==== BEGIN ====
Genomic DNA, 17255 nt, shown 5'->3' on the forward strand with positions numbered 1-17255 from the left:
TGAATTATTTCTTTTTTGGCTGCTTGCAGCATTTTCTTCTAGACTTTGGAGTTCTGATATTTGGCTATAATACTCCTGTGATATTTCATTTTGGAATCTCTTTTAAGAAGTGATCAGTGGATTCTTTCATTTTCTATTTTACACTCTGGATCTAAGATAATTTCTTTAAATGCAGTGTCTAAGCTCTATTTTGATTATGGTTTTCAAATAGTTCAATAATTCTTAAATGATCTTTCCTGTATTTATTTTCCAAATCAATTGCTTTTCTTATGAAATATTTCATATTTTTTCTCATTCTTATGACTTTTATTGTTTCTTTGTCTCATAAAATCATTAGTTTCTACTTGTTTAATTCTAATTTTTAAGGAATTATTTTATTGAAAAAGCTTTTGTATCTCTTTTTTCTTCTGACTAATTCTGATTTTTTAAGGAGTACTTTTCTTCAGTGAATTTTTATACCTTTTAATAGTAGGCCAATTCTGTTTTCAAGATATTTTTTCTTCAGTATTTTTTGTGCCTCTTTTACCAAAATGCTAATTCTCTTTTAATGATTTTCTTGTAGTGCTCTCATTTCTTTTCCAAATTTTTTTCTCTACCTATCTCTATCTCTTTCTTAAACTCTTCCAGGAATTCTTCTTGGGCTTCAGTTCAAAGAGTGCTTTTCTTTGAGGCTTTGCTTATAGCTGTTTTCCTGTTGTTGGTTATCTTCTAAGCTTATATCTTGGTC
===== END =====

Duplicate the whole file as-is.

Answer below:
Genomic DNA, 17255 nt, shown 5'->3' on the forward strand with positions numbered 1-17255 from the left:
TGAATTATTTCTTTTTTGGCTGCTTGCAGCATTTTCTTCTAGACTTTGGAGTTCTGATATTTGGCTATAATACTCCTGTGATATTTCATTTTGGAATCTCTTTTAAGAAGTGATCAGTGGATTCTTTCATTTTCTATTTTACACTCTGGATCTAAGATAATTTCTTTAAATGCAGTGTCTAAGCTCTATTTTGATTATGGTTTTCAAATAGTTCAATAATTCTTAAATGATCTTTCCTGTATTTATTTTCCAAATCAATTGCTTTTCTTATGAAATATTTCATATTTTTTCTCATTCTTATGACTTTTATTGTTTCTTTGTCTCATAAAATCATTAGTTTCTACTTGTTTAATTCTAATTTTTAAGGAATTATTTTATTGAAAAAGCTTTTGTATCTCTTTTTTCTTCTGACTAATTCTGATTTTTTAAGGAGTACTTTTCTTCAGTGAATTTTTATACCTTTTAATAGTAGGCCAATTCTGTTTTCAAGATATTTTTTCTTCAGTATTTTTTGTGCCTCTTTTACCAAAATGCTAATTCTCTTTTAATGATTTTCTTGTAGTGCTCTCATTTCTTTTCCAAATTTTTTTCTCTACCTATCTCTATCTCTTTCTTAAACTCTTCCAGGAATTCTTCTTGGGCTTCAGTTCAAAGAGTGCTTTTCTTTGAGGCTTTGCTTATAGCTGTTTTCCTGTTGTTGGTTATCTTCTAAGCTTATATCTTGGTC